Your story focuses on a couple key dichotomies: mistress/wife and aunt/mother. Can you say more about your thoughts on these tensions in the creation of your protagonist and in general?
Hmm. Maybe I should have given this subject more thought. I guess I was thinking about the rewards and risks of responsibility. For Laurie, being a mistress and an aunt has meant getting to have the good stuff without the full-time commitment. As now she’s in the latter half of her life, alone, and she’s beginning to feel the full effect of her choices—she’s suffered. But ultimately, the events of the story only affirm her choices, because she is the kind of person who will always choose to affirm them. She will always tell her story that way, and that is a defining characteristic for her. She’s not capable of change, only the re-telling. In that sense, she and Paulette are alike. Their tastes may be utterly different but they are equally myopic.
How do you see your own work relating to other short fiction being published in contemporary literary journals?
That question almost implies a conversation out there—and a body of readers of contemporary literary journals. A small number of people read journals and those that do have a favorite one or two (with the exception of publishers of literary journals and literary agents) so I think there are few readers who really know the landscape out there. I can’t say that I have taken it all in—it’s incredibly diverse and vast. The internet has changed things, with many venues for flash/short-short fiction and a rebirth of writing that’s more confessional and off the cuff. There’s a lot of work with a voyeuristic quality, which seems fitting for the internet—there’s the appearance of connecting “directly” with other people in a way you do not a print magazine. I recently had my first online story published. It’s just a weird story that I can’t really imagine in a print journal. In that sense, the online world allows you to take risks.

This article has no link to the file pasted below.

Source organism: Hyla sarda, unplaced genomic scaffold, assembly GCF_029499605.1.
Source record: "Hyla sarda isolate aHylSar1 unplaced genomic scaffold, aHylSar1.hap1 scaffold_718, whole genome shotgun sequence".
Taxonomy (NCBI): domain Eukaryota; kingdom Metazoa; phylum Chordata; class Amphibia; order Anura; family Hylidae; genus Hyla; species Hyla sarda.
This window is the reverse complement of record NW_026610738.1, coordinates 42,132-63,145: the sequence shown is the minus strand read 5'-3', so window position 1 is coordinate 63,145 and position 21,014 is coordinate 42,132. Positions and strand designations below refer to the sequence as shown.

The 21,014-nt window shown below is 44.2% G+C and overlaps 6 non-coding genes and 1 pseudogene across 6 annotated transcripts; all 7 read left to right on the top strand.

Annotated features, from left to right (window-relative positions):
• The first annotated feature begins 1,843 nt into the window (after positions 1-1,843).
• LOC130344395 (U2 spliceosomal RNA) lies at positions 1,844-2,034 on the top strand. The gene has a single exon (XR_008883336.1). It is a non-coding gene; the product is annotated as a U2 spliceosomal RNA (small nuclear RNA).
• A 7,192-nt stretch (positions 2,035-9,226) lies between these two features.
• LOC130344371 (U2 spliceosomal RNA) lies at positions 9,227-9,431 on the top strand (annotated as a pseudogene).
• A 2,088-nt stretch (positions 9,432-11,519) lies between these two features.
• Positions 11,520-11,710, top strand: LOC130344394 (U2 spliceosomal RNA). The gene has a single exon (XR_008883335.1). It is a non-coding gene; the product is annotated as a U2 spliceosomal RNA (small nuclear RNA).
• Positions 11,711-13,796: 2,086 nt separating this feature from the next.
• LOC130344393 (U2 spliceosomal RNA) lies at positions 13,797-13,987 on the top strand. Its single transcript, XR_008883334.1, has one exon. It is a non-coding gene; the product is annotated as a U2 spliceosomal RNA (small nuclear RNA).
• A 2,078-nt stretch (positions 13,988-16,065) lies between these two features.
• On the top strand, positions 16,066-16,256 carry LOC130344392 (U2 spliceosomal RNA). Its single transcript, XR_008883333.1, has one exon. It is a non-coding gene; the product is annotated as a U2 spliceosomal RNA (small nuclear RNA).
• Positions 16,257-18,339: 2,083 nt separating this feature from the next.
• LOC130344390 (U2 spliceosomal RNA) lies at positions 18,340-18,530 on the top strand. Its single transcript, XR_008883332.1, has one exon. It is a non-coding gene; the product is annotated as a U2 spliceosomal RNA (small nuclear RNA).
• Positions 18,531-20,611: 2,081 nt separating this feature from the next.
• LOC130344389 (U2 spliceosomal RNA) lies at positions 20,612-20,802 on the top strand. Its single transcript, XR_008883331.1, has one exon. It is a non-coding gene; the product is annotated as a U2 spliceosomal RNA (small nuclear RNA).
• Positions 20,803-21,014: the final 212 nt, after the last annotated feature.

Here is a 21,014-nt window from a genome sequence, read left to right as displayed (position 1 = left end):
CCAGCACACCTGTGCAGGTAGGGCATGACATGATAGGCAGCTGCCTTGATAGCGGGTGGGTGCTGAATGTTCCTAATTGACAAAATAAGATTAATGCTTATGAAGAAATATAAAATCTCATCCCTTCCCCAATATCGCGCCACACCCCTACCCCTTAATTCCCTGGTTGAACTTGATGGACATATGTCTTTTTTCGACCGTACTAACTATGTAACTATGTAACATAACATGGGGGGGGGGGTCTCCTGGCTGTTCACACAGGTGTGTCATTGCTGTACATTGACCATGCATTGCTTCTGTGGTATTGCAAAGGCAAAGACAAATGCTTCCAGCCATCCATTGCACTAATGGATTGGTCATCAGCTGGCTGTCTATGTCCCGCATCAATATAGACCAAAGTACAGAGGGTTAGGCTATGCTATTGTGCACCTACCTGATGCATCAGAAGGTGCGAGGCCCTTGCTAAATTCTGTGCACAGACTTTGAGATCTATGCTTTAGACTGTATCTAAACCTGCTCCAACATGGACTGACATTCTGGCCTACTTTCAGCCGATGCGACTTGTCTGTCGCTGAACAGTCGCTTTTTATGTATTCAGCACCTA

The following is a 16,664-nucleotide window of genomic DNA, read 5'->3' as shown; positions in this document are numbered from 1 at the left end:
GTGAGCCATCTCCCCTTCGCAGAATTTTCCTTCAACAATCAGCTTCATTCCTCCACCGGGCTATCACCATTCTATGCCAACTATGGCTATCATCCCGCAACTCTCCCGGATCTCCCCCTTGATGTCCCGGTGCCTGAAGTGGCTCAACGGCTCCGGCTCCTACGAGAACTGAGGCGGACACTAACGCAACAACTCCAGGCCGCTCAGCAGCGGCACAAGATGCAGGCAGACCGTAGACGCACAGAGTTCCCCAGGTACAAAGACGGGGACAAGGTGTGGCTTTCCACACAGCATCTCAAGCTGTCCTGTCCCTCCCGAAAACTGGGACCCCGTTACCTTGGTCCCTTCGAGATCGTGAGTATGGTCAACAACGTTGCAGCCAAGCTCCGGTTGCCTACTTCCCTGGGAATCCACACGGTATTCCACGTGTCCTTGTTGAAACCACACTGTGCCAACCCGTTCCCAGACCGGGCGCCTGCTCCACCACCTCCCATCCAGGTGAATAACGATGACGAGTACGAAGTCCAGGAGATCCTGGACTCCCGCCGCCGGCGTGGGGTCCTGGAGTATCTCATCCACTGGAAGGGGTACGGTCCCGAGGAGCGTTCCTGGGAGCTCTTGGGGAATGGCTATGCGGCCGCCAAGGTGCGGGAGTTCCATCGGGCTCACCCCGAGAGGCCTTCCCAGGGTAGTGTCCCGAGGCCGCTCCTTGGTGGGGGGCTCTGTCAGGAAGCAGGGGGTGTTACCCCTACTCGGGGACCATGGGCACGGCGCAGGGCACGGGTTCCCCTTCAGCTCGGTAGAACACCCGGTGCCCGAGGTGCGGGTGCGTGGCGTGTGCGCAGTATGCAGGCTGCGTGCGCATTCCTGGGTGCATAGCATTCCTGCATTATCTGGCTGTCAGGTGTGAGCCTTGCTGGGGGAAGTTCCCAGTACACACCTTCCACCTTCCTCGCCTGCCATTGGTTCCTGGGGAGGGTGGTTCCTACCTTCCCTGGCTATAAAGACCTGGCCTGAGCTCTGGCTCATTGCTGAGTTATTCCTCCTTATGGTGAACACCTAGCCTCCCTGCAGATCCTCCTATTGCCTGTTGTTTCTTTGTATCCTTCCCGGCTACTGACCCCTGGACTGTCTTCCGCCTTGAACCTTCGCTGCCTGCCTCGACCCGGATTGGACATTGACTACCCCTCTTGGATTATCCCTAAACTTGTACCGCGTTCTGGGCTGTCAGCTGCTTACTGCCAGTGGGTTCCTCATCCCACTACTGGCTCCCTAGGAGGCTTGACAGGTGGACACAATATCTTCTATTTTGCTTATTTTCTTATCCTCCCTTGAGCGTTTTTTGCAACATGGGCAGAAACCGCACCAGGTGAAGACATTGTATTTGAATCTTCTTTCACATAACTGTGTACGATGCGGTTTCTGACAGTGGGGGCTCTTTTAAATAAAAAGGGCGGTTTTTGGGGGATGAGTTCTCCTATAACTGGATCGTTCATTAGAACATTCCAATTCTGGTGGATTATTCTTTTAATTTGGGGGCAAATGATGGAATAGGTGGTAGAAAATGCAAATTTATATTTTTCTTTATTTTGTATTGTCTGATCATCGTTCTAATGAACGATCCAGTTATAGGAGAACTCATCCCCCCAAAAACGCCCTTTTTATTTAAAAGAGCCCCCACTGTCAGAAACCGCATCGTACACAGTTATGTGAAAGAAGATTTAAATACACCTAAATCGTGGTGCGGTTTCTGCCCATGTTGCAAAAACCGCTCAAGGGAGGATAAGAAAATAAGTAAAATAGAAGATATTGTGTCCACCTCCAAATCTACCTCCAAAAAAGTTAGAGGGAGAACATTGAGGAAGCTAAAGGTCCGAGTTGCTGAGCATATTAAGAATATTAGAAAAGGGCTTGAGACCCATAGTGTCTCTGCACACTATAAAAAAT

But on the other end of the spectrum, with Harper’s and Esquire and The Atlantic largely out of fiction, the New Yorker seems more dominant than ever before when it comes to chronicling the state of the short story today. (What’s with the New Yorker and this unilateral insistence on the umlaut? Is it just me, or does this seem to be in response to something? A symbolic reassertion of their ultimate authority? I tease. I love the New Yorker.) I guess this trend mimics the larger industry proliferation on one end, ever smaller consolidation on the other. Journals can still distinguish themselves with strong editorial tastes (following the McSweeney’s indie-music label model, where the journals are tastemakers that deliver a consistent brand—although that can get clubby) and new journals like Ecotone can still make a splash. I like the One Story model because each story has got to stand on its own.
I say all this because I have no idea how to answer your question. I will say, however, that I love the new look of Prairie Schooner and the web features. It’s nice to see one of the country’s oldest and most steadfast journals get a refresh.